Rolling out Gesy five years ago has been one of the most significant social reforms Cyprus has ever undergone, with 92 per cent of the population saying it improved their quality of life, Health Minister Michael Damianos said on Thursday.

At a press conference marking Gesy’s presence in the health sector since 2019, Damianos highlighted that between June 2023 and May 2024, just over half a million people had lab tests, and 83,166 individuals underwent procedures.

“The recent health crisis has proved that planning and organising the health system allows for excellent cooperation with health authorities,” he specified, referring to the Covid-19 pandemic.

Damianos noted that since Gesy was rolled out, reforms have been necessary, but this is part and parcel of the process.

Unmet healthcare needs were extremely low for 2022 – below one per cent for low-income households. Reforms however, increased the ability of Gesy to respond to patients’ needs.”

Additionally, the Health Insurance Organisation (Hio) has imposed fines in 70 cases, amounting to €70,000.

It has also undertaken 600 investigations, expected to be completed by the end of 2024. HIO has purchased specialist software, re-evaluated 140,154 cases, and removed 63,995 beneficiaries from the list.

Oversight is extremely important, for which the health ministry seeks to guard patients’ rights, Damianos underlined.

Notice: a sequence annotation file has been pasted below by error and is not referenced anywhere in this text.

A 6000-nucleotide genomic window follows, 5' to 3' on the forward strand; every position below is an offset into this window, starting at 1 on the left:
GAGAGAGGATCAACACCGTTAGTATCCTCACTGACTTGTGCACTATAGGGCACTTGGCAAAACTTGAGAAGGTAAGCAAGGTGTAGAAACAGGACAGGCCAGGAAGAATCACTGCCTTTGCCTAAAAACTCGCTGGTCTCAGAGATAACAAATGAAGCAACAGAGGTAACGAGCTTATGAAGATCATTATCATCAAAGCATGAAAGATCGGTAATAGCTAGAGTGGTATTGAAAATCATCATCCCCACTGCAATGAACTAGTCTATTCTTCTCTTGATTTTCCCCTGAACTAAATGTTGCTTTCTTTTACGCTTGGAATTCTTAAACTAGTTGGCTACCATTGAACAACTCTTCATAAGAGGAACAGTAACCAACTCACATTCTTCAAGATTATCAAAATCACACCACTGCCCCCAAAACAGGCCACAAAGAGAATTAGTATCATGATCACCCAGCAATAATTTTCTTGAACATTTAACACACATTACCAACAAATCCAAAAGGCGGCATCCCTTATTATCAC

Patients now have better access to affordable healthcare, which must go hand-in-hand with tougher oversight to prevent abuses, he said.

The minister added that a recent survey by IMR/University of Nicosia found that more than 92 per cent of people said Gesy had improved their quality of life. Reduced cost of access to healthcare was a significant benefit for 62 percent of respondents, while 32 percent appreciated their increased choices for medical specialists.

However, 32 per cent of respondents identified long waiting lists as Gesy’s biggest weakness, and 24 per cent noted that certain medicines and examinations are not covered by Gesy.

Currently, there are 969,722 registered beneficiaries. Between June 2023 and May 2024, 807,331 beneficiaries visited their GPs, while 637,536 visited specialists.

Additionally, 319,259 beneficiaries visited radiology/diagnostic centres, and 501,035 individuals underwent laboratory tests. There were 318,990 people who visited dentists, and 698,650 individuals who received medication.

During the same period, he said, 83,166 operations were carried out, including 17,660 GP procedures, 15,035 orthopaedic procedures, 2,693 cataract procedures, 12,318 gynaecological procedures (excluding childbirth), 7,920 deliveries, 7,381 ear, nose and throat procedures, 5,637 urological surgeries, 3,428 neurosurgeries, 2,528 ophthalmological surgeries, 1,698 cardiothoracic surgeries, 175 TAVI (transcatheter aortic valve implantation) procedures, and 235 procedures using robotic methods.